5.   Where there are reasonable grounds to suspect that a stateless vessel is carrying persons intending to circumvent the checks at border crossing points or is engaged in the smuggling of migrants by sea, the host Member State or the neighbouring participating Member State in whose territorial sea that stateless vessel is intercepted shall authorise one or more of the measures laid down in paragraph 1 and may authorise one or more of the measures laid down in paragraph 2. The host Member State shall instruct the participating unit appropriately through the International Coordination Centre.

6.   Any operational activities in the territorial sea of a Member State that is not participating in the sea operation shall be conducted in accordance with the authorisation of that Member State. The host Member State shall instruct the participating unit through the International Coordination Centre based on the course of action authorised by that Member State.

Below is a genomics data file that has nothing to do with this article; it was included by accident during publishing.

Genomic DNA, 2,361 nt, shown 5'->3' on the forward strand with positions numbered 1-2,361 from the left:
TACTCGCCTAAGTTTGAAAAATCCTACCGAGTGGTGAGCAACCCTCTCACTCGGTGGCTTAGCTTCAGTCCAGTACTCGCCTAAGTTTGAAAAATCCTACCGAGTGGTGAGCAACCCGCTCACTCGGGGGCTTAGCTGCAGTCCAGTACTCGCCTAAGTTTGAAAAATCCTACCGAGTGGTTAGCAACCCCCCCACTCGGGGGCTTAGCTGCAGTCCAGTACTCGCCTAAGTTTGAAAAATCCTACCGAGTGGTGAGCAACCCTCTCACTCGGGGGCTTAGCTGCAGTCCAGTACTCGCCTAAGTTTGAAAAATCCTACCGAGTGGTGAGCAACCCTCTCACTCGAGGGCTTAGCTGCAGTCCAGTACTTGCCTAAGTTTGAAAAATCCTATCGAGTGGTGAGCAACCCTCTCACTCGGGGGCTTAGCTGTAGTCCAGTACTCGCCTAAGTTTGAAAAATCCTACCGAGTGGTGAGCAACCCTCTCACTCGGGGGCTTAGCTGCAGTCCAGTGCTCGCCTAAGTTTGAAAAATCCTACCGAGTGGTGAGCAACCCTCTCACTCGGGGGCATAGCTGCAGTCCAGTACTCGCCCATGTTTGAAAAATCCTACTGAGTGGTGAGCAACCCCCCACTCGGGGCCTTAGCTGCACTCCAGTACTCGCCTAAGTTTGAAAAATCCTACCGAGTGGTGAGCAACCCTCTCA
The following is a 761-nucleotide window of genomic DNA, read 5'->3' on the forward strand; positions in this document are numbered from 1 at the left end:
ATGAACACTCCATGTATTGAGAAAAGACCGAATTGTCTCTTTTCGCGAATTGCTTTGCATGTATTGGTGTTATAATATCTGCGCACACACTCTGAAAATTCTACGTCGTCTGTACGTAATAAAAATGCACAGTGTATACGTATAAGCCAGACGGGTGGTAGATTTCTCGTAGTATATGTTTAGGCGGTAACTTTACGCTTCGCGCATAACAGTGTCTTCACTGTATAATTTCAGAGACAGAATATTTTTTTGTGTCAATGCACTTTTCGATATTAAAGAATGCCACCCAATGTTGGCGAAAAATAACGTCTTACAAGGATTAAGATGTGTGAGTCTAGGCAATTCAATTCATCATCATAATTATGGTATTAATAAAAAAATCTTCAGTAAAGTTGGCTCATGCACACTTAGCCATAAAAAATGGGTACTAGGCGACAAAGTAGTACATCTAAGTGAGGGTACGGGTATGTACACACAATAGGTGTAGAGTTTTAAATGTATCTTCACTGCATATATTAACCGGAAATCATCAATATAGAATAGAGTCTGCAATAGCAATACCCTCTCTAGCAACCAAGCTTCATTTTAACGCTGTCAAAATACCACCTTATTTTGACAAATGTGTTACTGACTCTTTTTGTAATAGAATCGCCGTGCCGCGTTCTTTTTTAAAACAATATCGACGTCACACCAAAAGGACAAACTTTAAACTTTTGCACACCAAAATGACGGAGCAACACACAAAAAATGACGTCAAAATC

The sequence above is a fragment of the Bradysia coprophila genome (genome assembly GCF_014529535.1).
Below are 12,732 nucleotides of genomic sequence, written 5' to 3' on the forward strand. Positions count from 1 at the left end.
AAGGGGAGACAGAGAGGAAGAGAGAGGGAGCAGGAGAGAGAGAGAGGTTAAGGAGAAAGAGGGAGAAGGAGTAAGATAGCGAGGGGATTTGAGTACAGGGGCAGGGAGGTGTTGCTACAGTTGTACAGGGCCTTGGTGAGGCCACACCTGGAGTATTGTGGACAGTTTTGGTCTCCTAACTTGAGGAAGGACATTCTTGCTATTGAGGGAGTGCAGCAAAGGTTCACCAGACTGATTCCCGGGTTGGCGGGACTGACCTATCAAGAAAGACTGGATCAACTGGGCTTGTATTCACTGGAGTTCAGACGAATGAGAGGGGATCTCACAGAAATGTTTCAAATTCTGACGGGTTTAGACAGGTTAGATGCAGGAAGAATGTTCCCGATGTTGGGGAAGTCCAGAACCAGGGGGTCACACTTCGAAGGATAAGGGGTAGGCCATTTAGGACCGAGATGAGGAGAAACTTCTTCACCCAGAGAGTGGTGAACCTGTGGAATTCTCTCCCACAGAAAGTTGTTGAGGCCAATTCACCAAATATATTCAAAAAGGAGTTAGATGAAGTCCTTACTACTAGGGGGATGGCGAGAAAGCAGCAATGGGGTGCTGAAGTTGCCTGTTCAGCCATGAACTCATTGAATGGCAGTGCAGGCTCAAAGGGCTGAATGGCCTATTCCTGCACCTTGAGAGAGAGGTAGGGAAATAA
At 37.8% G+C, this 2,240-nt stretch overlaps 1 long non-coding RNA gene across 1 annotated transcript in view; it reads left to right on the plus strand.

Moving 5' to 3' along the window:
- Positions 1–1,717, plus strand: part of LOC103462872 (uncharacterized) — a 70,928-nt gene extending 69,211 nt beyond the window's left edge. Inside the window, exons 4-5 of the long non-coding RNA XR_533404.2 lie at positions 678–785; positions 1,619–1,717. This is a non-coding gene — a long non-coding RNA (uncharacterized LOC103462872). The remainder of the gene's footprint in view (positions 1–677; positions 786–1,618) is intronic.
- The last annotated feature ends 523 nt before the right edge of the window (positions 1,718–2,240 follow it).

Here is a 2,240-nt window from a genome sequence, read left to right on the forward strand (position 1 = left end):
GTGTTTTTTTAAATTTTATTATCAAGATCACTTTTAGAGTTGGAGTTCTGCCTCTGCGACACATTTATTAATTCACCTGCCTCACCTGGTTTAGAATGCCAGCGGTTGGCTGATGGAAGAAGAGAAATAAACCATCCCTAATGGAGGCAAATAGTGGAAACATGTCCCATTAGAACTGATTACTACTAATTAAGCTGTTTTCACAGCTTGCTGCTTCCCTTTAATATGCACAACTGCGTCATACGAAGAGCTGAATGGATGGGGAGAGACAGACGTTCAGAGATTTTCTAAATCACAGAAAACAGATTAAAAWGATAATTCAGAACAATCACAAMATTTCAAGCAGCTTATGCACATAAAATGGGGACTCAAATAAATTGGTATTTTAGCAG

Article 7

Interception on the high seas

1.   On the high seas, where there are reasonable grounds to suspect that a vessel is engaged in the smuggling of migrants by sea, the participating units shall take one or more of the following measures, subject to the authorisation of the flag State, in accordance with the Protocol against the Smuggling of Migrants, and where relevant, national and international law:

(a)

requesting information and documentation on ownership, registration and elements relating to the voyage of the vessel, and on the identity, nationality and other relevant data on persons on board, including whether there are persons in urgent need of medical assistance;